Thomas Glave 

Thank you, I must say, as a reader of this book, one of the many things that I found fascinating about this book was its broad ambition. And its attempt, I think you've really succeeded, each of you as co-authors of this book, in showing us the vast geography and the vast possibilities of redrawing the maps, right, of how we read literature and how we experience literature. And I wanted to ask Professor Anim-Addo, if you could actually speak about this very vexing question of the canon that you are addressing with this book, like, what is this thing, this obstacle, if you will, that we call, that you are calling the canon?


Joan Anim-Addo

The real obstacle Thomas, is what we have learned, as my colleague, Deirdre has just said, is what so many people learn as they go out into schools, and then perhaps on to university, they are told again, and again, in one way or another, these are the books that they need to read. And I think as this is a beginning, we really need to say to people, actually, there is a whole range of books. And if you try a range, you're going to have a much richer experience. And you're going to be at the same time, not just widening your horizon, but you'll be able to become much more knowledgeable about the real world in which we live.


Thomas Glave 

Yes, indeed. And Dr Osborne, I'm wondering, as we listen to Professor Anim-Addo expound on broadening, thinking about geography, and you've mentioned previously the term literary activism, could you speak about the geography of this book, and how, as a co-author, you came to find and decide upon these writers from these different geographies that are in this very vast, very profound collection of people?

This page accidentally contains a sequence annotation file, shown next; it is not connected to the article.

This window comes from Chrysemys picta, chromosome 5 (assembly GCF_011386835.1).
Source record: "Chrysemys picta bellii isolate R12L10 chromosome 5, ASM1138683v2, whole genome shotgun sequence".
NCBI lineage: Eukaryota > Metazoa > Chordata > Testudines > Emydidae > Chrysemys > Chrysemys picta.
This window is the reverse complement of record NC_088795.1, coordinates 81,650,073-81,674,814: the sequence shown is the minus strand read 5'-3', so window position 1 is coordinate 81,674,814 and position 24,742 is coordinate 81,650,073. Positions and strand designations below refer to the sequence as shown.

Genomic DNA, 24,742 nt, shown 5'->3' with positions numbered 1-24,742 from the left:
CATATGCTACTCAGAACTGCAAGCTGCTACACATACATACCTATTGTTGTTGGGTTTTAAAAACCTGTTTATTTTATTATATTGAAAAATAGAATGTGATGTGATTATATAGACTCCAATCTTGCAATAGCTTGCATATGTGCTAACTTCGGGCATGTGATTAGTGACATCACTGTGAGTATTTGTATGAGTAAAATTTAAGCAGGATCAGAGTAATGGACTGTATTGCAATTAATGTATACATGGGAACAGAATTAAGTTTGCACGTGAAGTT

Deirdre Osborne

Well, one of the ways in which the world gets conceived of is very much terrestrial. It’s very territory bound, whereas we decided to look at the oceans. So, oceans are points of continuity around the globe, they are points that transport people and goods all around the planet. And they're a sort of more fluid possibility for locating regions and how people move from those regions. And also, what kind of cultures grow in those regions and ended up in other spaces. And so I guess, in relation to the canon and the fluidity of canonicity, we want to say that it's very much about democratising this sort of space, democratising the canon so that people are exposed to, and can make judicious selections of, what they might want to read from this sense of continuity, this sort of framework of the ocean as a global, unstoppable presence, I suppose in all our lives, but we do have many omissions. So as Kadija said, we want to say this is very much a stepping stone, a springboard. It is definitely not the sealed off finished product at all but really the initial step.